Small size of Finland reflected in bond interest rates
The difference in interest rates of state bonds issued by Finland and those of Germany has increased considerably in the past week.
Interest differentials reflect assessments of investors in the solvency of the countries that issue the bonds.
The wider gap has raised speculation that the debt crisis in the eurozone might be affecting Finland as well.
In just over a week the differential between the Finnish and German bond rates has grown from 0.5 percentage points to 0.7 points.
In May the gap was just over 0.2 per cent – the same level that it has been in recent decades.
Finland’s state bonds are issued by the State Treasury, where head of finance Teppo Koivisto says that the changes have not been directly caused by anything that Finland has done.
He says that the widening gap reflects overall uncertainty in the eurozone.
As overall uncertainty grows, it is often reflected in the price of bonds of small countries like Finland.
The question is one of liquidity – that is, how easily investors can buy and sell large amounts of securities.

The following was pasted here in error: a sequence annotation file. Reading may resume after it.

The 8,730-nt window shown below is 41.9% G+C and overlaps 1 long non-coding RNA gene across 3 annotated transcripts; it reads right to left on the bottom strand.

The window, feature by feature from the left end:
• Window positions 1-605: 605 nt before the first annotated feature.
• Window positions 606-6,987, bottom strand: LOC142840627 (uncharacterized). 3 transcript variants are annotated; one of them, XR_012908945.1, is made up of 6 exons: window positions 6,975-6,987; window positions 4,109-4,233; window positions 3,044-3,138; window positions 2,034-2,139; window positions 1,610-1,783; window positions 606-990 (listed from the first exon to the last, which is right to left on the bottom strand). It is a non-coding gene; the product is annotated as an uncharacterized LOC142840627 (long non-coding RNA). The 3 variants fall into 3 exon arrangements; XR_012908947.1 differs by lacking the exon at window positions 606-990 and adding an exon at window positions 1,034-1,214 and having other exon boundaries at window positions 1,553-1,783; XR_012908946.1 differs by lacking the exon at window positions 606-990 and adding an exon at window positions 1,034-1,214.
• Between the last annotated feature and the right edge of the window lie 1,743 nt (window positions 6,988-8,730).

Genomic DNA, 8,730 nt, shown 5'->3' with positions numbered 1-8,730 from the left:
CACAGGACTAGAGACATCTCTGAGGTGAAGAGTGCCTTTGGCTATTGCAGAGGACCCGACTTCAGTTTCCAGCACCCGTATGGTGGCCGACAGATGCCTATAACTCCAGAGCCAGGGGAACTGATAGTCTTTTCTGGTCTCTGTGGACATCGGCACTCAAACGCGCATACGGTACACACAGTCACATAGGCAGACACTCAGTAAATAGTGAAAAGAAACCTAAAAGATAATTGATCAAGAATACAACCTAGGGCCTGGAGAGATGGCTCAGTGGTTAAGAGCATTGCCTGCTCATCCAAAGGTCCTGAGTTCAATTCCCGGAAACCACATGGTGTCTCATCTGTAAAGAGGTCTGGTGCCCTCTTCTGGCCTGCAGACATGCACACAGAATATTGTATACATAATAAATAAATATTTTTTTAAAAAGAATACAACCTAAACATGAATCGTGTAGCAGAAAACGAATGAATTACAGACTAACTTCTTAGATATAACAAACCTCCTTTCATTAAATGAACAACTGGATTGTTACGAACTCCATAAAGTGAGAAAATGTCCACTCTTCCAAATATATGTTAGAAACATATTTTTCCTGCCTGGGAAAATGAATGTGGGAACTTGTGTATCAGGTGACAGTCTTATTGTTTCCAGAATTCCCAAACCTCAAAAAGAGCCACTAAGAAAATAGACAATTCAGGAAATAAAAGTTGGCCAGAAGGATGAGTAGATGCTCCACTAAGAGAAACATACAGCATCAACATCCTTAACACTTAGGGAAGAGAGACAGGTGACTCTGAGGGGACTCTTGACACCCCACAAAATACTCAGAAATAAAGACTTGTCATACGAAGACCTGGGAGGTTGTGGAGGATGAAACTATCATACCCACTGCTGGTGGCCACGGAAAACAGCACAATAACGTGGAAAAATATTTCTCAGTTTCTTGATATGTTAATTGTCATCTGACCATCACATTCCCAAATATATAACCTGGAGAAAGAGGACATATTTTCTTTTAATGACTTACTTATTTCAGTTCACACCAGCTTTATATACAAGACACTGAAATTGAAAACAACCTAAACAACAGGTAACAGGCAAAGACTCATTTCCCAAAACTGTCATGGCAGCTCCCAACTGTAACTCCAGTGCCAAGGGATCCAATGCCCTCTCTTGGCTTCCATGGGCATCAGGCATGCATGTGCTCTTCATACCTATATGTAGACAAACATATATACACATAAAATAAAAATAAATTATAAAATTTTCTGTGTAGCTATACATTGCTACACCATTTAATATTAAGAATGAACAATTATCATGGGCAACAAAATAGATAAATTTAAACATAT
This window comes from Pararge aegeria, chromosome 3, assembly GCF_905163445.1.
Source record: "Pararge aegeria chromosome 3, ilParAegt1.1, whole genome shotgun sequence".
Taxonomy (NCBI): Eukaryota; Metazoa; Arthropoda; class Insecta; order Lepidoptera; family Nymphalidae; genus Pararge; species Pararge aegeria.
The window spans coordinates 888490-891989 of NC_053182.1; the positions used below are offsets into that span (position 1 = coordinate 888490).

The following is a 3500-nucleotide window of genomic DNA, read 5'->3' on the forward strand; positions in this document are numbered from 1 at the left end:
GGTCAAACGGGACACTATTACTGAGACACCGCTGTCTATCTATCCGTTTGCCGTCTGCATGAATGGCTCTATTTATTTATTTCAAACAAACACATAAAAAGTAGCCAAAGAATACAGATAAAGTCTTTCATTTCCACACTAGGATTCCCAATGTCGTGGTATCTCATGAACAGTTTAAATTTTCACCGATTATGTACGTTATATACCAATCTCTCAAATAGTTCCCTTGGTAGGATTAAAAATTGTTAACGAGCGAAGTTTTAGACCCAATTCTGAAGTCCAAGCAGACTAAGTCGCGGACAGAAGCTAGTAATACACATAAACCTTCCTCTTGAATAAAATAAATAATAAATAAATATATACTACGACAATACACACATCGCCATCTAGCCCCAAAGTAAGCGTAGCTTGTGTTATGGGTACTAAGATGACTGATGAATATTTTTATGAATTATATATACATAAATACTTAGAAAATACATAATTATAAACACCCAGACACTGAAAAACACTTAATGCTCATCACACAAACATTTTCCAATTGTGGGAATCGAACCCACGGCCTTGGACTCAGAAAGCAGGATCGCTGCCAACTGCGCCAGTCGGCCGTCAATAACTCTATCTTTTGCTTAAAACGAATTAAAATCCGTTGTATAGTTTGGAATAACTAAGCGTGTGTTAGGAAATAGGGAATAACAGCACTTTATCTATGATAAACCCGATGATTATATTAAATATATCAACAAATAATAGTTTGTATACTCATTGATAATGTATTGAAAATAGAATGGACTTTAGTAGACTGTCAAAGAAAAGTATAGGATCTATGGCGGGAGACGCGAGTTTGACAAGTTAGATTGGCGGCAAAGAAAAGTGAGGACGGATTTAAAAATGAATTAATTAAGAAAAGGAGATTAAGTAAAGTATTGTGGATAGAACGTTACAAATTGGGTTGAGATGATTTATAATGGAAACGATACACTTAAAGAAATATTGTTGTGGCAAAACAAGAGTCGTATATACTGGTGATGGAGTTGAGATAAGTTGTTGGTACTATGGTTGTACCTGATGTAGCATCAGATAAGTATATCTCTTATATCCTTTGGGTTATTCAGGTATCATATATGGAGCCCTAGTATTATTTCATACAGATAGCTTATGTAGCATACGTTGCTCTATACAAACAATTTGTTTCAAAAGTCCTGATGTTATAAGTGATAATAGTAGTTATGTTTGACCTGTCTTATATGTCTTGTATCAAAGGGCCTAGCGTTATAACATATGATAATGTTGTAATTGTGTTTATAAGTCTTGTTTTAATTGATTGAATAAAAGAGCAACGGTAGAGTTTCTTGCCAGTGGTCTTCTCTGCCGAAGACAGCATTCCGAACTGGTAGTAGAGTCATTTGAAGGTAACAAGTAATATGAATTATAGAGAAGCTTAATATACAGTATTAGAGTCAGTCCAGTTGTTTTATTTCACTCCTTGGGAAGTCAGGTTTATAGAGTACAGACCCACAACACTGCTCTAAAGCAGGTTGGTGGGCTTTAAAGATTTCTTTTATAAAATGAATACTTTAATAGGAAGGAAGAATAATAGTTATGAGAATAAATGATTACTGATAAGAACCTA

Finland’s bonds are less liquid than those of larger countries simply because there are fewer of them in circulation.
Low liquidity means that the prices of Finnish bonds can fluctuate dramatically even if there are no changes in Finland’s own economic prospects.
This phenomenon was apparent in the autumn of 2008 when the crisis in the financial market came to a head.
At that time as well, the gap between the German and Finnish bond rates increased, even though prospects for the Finnish public economy remained relatively strong.
Differences in liquidity are a “key reason” for the growth in the interest differential, says Timo Vesala, a finance market economist at Tapiola Asset Management.
Vesala says that the interest differentials of the eurozone countries could also reflect budding changes in how investors assess the basic factors affecting the solvency of the euro countries.
On the question of whether or not a country can leave the euro, Vesala said that such a move by one country would impose credit losses on core states of the eurozone, and would increase their public debt.
Another factor is the increasing likelihood of a recession in the eurozone.
If overall production decreases, then the debt situation in public finances will look worse.
A recession would have serious effects on Finland, which is more dependent on exports than many other countries.
Previously in HS International Edition:
Rehn: Europe teeters on brink of recession (11.11.2011)
Economist Nouriel Roubini says investors’ jitters also affecting Finland (17.11.2011)
Growing fear of recession in eurozone (15.11.2011)